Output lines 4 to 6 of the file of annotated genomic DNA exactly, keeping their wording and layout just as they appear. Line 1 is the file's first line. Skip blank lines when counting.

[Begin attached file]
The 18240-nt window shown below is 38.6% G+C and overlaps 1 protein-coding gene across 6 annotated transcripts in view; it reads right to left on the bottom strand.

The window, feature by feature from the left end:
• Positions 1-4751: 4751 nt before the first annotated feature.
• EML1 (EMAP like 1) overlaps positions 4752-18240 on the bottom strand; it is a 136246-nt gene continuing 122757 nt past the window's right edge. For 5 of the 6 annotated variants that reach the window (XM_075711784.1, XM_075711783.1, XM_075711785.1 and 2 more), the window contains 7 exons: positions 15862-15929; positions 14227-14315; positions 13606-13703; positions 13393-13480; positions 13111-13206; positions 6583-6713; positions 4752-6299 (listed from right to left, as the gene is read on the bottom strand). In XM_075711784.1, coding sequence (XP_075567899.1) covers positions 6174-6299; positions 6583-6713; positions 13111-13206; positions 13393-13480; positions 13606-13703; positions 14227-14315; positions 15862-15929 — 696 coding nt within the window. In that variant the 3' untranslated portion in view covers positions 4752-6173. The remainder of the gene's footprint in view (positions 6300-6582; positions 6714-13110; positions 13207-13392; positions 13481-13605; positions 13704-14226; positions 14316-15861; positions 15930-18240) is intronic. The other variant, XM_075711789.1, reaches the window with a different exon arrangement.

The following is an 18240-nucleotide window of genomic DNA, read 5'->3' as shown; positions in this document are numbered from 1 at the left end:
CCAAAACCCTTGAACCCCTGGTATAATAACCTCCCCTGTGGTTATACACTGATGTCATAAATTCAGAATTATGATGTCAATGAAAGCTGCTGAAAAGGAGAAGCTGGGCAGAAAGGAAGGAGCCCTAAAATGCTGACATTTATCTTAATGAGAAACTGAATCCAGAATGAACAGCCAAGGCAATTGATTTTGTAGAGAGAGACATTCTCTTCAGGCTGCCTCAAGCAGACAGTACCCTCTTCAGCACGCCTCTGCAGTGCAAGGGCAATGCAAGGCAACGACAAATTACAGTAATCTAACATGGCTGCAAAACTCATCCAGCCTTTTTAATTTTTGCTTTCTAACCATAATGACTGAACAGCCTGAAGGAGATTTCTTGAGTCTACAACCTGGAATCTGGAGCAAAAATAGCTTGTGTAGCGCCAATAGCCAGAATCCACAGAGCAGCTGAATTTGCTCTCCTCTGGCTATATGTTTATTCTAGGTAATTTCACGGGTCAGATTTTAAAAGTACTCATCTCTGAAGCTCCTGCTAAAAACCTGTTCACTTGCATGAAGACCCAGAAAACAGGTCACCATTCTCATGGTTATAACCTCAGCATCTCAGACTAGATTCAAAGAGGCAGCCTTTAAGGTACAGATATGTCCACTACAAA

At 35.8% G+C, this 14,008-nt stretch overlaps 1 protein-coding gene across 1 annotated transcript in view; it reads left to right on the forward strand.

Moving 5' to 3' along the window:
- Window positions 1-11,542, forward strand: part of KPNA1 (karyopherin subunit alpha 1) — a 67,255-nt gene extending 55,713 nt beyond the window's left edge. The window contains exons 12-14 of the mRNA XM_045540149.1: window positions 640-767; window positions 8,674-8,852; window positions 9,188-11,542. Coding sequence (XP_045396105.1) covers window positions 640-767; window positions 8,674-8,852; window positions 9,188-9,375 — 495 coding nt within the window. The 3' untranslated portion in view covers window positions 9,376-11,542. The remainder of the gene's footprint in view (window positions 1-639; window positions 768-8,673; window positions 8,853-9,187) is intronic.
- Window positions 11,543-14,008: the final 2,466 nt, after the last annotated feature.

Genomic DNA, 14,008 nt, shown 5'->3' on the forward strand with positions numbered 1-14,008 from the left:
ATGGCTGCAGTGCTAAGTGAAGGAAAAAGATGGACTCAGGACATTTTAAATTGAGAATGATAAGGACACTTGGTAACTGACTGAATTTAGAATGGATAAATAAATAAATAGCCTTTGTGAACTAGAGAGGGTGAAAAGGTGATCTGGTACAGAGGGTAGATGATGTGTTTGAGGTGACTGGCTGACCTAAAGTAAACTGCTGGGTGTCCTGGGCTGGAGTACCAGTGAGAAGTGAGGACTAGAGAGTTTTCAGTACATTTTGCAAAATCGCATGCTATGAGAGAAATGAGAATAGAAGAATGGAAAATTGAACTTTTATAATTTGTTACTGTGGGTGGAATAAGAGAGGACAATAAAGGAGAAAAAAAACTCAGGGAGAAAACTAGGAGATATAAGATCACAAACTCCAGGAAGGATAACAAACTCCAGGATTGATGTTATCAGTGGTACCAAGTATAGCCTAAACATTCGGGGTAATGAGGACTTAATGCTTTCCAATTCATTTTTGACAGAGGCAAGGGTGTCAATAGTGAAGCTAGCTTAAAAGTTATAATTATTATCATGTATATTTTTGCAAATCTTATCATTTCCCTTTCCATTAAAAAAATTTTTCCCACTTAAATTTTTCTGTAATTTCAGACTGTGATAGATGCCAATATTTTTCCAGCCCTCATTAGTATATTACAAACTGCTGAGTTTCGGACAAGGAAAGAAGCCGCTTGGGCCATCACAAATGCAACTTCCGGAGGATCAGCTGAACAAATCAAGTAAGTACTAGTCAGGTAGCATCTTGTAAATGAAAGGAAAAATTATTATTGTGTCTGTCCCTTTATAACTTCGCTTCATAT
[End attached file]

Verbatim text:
• EML1 (EMAP like 1) overlaps positions 4752-18240 on the bottom strand; it is a 136246-nt gene continuing 122757 nt past the window's right edge. For 5 of the 6 annotated variants that reach the window (XM_075711784.1, XM_075711783.1, XM_075711785.1 and 2 more), the window contains 7 exons: positions 15862-15929; positions 14227-14315; positions 13606-13703; positions 13393-13480; positions 13111-13206; positions 6583-6713; positions 4752-6299 (listed from right to left, as the gene is read on the bottom strand). In XM_075711784.1, coding sequence (XP_075567899.1) covers positions 6174-6299; positions 6583-6713; positions 13111-13206; positions 13393-13480; positions 13606-13703; positions 14227-14315; positions 15862-15929 — 696 coding nt within the window. In that variant the 3' untranslated portion in view covers positions 4752-6173. The remainder of the gene's footprint in view (positions 6300-6582; positions 6714-13110; positions 13207-13392; positions 13481-13605; positions 13704-14226; positions 14316-15861; positions 15930-18240) is intronic. The other variant, XM_075711789.1, reaches the window with a different exon arrangement.

The following is an 18240-nucleotide window of genomic DNA, read 5'->3' as shown; positions in this document are numbered from 1 at the left end:
CCAAAACCCTTGAACCCCTGGTATAATAACCTCCCCTGTGGTTATACACTGATGTCATAAATTCAGAATTATGATGTCAATGAAAGCTGCTGAAAAGGAGAAGCTGGGCAGAAAGGAAGGAGCCCTAAAATGCTGACATTTATCTTAATGAGAAACTGAATCCAGAATGAACAGCCAAGGCAATTGATTTTGTAGAGAGAGACATTCTCTTCAGGCTGCCTCAAGCAGACAGTACCCTCTTCAGCACGCCTCTGCAGTGCAAGGGCAATGCAAGGCAACGACAAATTACAGTAATCTAACATGGCTGCAAAACTCATCCAGCCTTTTTAATTTTTGCTTTCTAACCATAATGACTGAACAGCCTGAAGGAGATTTCTTGAGTCTACAACCTGGAATCTGGAGCAAAAATAGCTTGTGTAGCGCCAATAGCCAGAATCCACAGAGCAGCTGAATTTGCTCTCCTCTGGCTATATGTTTATTCTAGGTAATTTCACGGGTCAGATTTTAAAAGTACTCATCTCTGAAGCTCCTGCTAAAAACCTGTTCACTTGCATGAAGACCCAGAAAACAGGTCACCATTCTCATGGTTATAACCTCAGCATCTCAGACTAGATTCAAAGAGGCAGCCTTTAAGGTACAGATATGTCCACTACAAA